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undefinedBefore you are subjected to a suspension of driving privileges, an understanding of the DMV’s negligent operator points could assist greatly in avoiding that situation. 

When convicted of a traffic violation, which includes paid fines, the DMV is authorized by the CA Assembly and the Governor to ensure accountability. This system, governed by CA Vehicle Code (CVC) Section 12810, Issuance and Renewal of Licenses, prescribes an equitable assessment of negligent operator points to convicted drivers — those who have admitted guilt and paid fines or were found responsible for accidents. But what do these points imply, and how do they impact CA drivers?

The Mechanics of Negligent Operator Points

The DMV issues one negligent operator point for minor infractions and to those found more than 0% responsible for an accident.

On the other hand, major infractions such as speeding beyond 100 mph, misdemeanors like reckless driving, exhibitions of speed, and driving with a suspended license, along with felonies such as a hit and run accident involving injuries or death, are assessed two negligent operator points.

The accumulation of these points can tarnish a driver's record, with a six-month suspension and 12-month probation possible awaiting those who amass four or more points within a year, six within two years, or eight within three years. Such individuals are labeled as “prima facie” negligent operators.

Cornell Law School’s Legal Information Institute (LII) defines prima facie as: 

“…sufficient to establish a fact or raise a presumption unless disproved or rebutted." Also, as an adverb, which is probably clearer, "…on first appearance but subject to further evidence or information."

Therefore, a DMV hearing could result in the reversal of that “presumption” through a presentation of additional evidence.  

The Prima Facie Negligent Operator Dilemma

A prima facie negligent operator designation implies that the driver is habitually negligent while driving. However, there is a legal loophole. The driver deemed a negligent operator must request (within ten days of the DMV mailing of the notice) and appear before a DMV NOTS hearing.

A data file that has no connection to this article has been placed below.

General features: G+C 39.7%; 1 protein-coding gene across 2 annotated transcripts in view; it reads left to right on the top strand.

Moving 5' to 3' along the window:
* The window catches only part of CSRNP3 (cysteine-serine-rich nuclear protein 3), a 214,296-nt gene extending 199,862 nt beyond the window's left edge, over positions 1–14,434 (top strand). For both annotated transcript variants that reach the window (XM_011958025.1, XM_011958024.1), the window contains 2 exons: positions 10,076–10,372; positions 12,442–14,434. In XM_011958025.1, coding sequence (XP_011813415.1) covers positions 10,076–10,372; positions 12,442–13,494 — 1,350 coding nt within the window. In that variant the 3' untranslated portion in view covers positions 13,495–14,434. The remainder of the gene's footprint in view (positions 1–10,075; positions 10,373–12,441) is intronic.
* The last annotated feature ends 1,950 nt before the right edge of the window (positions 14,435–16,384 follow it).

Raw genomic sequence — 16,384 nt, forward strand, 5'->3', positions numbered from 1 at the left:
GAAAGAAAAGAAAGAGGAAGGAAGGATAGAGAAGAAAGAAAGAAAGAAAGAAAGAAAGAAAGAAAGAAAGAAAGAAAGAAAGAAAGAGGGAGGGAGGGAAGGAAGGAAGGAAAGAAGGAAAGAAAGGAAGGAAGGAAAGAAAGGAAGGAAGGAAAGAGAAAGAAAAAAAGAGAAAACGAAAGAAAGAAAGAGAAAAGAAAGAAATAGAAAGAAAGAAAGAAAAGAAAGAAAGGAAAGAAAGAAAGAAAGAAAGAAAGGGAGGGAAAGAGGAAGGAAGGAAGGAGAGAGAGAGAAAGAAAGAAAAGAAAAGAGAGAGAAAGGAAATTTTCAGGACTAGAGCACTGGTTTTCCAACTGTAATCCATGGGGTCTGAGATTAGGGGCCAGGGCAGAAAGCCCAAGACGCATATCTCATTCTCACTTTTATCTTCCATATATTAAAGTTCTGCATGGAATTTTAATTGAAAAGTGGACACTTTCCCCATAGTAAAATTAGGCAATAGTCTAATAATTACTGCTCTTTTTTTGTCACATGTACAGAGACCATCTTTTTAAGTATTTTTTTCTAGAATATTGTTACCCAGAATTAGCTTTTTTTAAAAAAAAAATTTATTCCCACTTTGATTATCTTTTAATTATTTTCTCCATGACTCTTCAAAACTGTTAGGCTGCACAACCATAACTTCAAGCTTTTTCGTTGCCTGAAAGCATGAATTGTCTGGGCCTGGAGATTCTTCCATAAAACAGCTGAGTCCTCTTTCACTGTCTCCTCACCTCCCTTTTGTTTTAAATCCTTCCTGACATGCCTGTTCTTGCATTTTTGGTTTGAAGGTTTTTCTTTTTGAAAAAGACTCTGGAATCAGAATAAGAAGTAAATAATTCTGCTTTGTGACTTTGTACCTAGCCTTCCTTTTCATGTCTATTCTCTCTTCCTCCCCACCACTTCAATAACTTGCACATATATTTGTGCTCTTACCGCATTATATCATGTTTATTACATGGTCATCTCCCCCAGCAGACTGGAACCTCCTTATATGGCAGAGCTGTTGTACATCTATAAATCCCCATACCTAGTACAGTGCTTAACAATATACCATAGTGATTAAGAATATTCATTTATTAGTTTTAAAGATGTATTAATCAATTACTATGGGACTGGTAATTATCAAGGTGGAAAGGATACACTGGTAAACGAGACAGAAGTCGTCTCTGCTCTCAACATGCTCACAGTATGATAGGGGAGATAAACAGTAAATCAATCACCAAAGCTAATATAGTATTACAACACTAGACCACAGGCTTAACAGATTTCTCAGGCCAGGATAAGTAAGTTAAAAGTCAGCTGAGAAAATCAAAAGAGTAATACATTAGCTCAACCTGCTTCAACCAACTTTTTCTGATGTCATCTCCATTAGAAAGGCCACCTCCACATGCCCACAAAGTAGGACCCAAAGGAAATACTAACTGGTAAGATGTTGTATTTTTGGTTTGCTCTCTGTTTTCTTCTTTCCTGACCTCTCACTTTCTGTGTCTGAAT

Engaging a seasoned traffic attorney can be a game-changer, especially when heading into a DMV Negligent Operator Treatment System (NOTS) Hearing.

Traffic attorneys typically have vast experience in traffic court trials and know how to challenge negligent operator points, even when the driver admitted guilt by paying a fine.

By examining the circumstances surrounding each case, including whether accidents should have been accessed a point, if the record was a correct reflection of court convictions, or more points should be allowed for a driver because of their individual driving pattern, a traffic lawyer can change the outcome of a pending suspension. Such interventions can significantly alter the DMV NOTS panel's decision, potentially avoiding a suspension or probation of your driving privileges.

Although not required, employing the services of a traffic attorney can influence the outcome of a DMV NOTS Hearing, paving the way for a favorable resolution.   

Consult with Bigger & Harman When You Have Been Threatened with a Suspended License Due to Too Many Negligent Operator Points

Understanding negligent operator points sometimes requires a law degree. Contact Bigger & Harman at 349-9300 about representing you at a DMV NOTS Hearing.

Call Bigger & Harman in Bakersfield at (661) 349-9300 when you need assistance with a DMV NOTS Hearing in Kern County, CA. Se habla Español (661) 349-9755.

Otherwise, use our convenient-to-use contact form or email


The CA Driver Handbook English y Español.

The CA DMV Negligent Operator Treatment System (NOTS) Webpage. 

CVC 12810Issuance and Renewal of Licenses.

The Cornell Law School LII definition of Prima Facie.

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